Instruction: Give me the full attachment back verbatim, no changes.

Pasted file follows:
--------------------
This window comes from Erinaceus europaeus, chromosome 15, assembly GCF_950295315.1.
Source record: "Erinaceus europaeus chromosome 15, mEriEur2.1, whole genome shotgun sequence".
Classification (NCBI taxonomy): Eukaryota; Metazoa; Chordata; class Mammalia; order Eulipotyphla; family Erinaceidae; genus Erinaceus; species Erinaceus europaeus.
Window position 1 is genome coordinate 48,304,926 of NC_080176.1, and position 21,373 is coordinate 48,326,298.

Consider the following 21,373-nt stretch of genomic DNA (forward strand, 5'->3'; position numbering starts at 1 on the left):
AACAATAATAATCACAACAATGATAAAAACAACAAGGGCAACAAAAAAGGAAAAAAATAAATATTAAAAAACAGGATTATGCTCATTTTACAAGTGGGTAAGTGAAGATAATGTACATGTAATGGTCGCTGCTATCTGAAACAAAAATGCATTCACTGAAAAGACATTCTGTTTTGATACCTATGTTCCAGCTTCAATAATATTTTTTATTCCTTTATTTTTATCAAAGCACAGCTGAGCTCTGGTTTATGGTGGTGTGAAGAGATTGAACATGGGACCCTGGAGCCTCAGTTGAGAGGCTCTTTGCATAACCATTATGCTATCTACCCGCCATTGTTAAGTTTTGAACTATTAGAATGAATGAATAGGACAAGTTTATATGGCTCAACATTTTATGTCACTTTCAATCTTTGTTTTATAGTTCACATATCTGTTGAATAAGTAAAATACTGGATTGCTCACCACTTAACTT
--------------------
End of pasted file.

This window comes from Erinaceus europaeus, chromosome 15, assembly GCF_950295315.1.
Source record: "Erinaceus europaeus chromosome 15, mEriEur2.1, whole genome shotgun sequence".
Classification (NCBI taxonomy): Eukaryota; Metazoa; Chordata; class Mammalia; order Eulipotyphla; family Erinaceidae; genus Erinaceus; species Erinaceus europaeus.
Window position 1 is genome coordinate 48,304,926 of NC_080176.1, and position 21,373 is coordinate 48,326,298.

Consider the following 21,373-nt stretch of genomic DNA (forward strand, 5'->3'; position numbering starts at 1 on the left):
AACAATAATAATCACAACAATGATAAAAACAACAAGGGCAACAAAAAAGGAAAAAAATAAATATTAAAAAACAGGATTATGCTCATTTTACAAGTGGGTAAGTGAAGATAATGTACATGTAATGGTCGCTGCTATCTGAAACAAAAATGCATTCACTGAAAAGACATTCTGTTTTGATACCTATGTTCCAGCTTCAATAATATTTTTTATTCCTTTATTTTTATCAAAGCACAGCTGAGCTCTGGTTTATGGTGGTGTGAAGAGATTGAACATGGGACCCTGGAGCCTCAGTTGAGAGGCTCTTTGCATAACCATTATGCTATCTACCCGCCATTGTTAAGTTTTGAACTATTAGAATGAATGAATAGGACAAGTTTATATGGCTCAACATTTTATGTCACTTTCAATCTTTGTTTTATAGTTCACATATCTGTTGAATAAGTAAAATACTGGATTGCTCACCACTTAACTT